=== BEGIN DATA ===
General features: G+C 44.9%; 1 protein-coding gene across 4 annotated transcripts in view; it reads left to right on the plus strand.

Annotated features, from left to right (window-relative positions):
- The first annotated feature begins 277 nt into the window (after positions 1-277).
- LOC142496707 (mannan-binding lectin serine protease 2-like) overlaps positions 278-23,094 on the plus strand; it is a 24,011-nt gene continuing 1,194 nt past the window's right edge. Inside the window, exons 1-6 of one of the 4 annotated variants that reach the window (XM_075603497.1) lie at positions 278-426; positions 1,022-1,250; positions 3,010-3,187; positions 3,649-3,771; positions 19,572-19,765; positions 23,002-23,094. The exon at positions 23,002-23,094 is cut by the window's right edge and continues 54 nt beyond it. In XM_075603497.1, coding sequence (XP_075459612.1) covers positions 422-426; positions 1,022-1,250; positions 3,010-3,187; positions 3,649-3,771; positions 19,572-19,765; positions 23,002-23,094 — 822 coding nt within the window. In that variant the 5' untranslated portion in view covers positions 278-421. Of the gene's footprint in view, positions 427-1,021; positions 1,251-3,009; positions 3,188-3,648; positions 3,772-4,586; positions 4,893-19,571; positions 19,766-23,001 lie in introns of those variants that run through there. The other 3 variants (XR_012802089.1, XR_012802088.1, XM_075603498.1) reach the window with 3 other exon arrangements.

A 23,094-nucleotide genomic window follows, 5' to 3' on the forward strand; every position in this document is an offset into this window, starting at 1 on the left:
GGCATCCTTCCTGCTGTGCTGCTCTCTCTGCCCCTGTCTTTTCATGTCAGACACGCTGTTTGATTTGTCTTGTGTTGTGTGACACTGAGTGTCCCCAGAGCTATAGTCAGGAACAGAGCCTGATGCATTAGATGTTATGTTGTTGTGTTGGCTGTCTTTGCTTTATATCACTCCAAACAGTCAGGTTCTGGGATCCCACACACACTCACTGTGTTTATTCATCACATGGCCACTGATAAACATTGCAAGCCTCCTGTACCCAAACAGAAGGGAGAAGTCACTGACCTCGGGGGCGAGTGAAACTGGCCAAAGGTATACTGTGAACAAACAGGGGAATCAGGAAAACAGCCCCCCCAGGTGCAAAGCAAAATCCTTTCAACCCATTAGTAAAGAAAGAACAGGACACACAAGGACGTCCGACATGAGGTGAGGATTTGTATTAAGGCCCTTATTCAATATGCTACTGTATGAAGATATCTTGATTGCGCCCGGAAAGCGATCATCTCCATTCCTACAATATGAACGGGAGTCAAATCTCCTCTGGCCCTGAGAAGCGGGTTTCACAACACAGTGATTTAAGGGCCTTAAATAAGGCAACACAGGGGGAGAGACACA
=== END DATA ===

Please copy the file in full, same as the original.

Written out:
General features: G+C 44.9%; 1 protein-coding gene across 4 annotated transcripts in view; it reads left to right on the plus strand.

Annotated features, from left to right (window-relative positions):
- The first annotated feature begins 277 nt into the window (after positions 1-277).
- LOC142496707 (mannan-binding lectin serine protease 2-like) overlaps positions 278-23,094 on the plus strand; it is a 24,011-nt gene continuing 1,194 nt past the window's right edge. Inside the window, exons 1-6 of one of the 4 annotated variants that reach the window (XM_075603497.1) lie at positions 278-426; positions 1,022-1,250; positions 3,010-3,187; positions 3,649-3,771; positions 19,572-19,765; positions 23,002-23,094. The exon at positions 23,002-23,094 is cut by the window's right edge and continues 54 nt beyond it. In XM_075603497.1, coding sequence (XP_075459612.1) covers positions 422-426; positions 1,022-1,250; positions 3,010-3,187; positions 3,649-3,771; positions 19,572-19,765; positions 23,002-23,094 — 822 coding nt within the window. In that variant the 5' untranslated portion in view covers positions 278-421. Of the gene's footprint in view, positions 427-1,021; positions 1,251-3,009; positions 3,188-3,648; positions 3,772-4,586; positions 4,893-19,571; positions 19,766-23,001 lie in introns of those variants that run through there. The other 3 variants (XR_012802089.1, XR_012802088.1, XM_075603498.1) reach the window with 3 other exon arrangements.

A 23,094-nucleotide genomic window follows, 5' to 3' on the forward strand; every position in this document is an offset into this window, starting at 1 on the left:
GGCATCCTTCCTGCTGTGCTGCTCTCTCTGCCCCTGTCTTTTCATGTCAGACACGCTGTTTGATTTGTCTTGTGTTGTGTGACACTGAGTGTCCCCAGAGCTATAGTCAGGAACAGAGCCTGATGCATTAGATGTTATGTTGTTGTGTTGGCTGTCTTTGCTTTATATCACTCCAAACAGTCAGGTTCTGGGATCCCACACACACTCACTGTGTTTATTCATCACATGGCCACTGATAAACATTGCAAGCCTCCTGTACCCAAACAGAAGGGAGAAGTCACTGACCTCGGGGGCGAGTGAAACTGGCCAAAGGTATACTGTGAACAAACAGGGGAATCAGGAAAACAGCCCCCCCAGGTGCAAAGCAAAATCCTTTCAACCCATTAGTAAAGAAAGAACAGGACACACAAGGACGTCCGACATGAGGTGAGGATTTGTATTAAGGCCCTTATTCAATATGCTACTGTATGAAGATATCTTGATTGCGCCCGGAAAGCGATCATCTCCATTCCTACAATATGAACGGGAGTCAAATCTCCTCTGGCCCTGAGAAGCGGGTTTCACAACACAGTGATTTAAGGGCCTTAAATAAGGCAACACAGGGGGAGAGACACA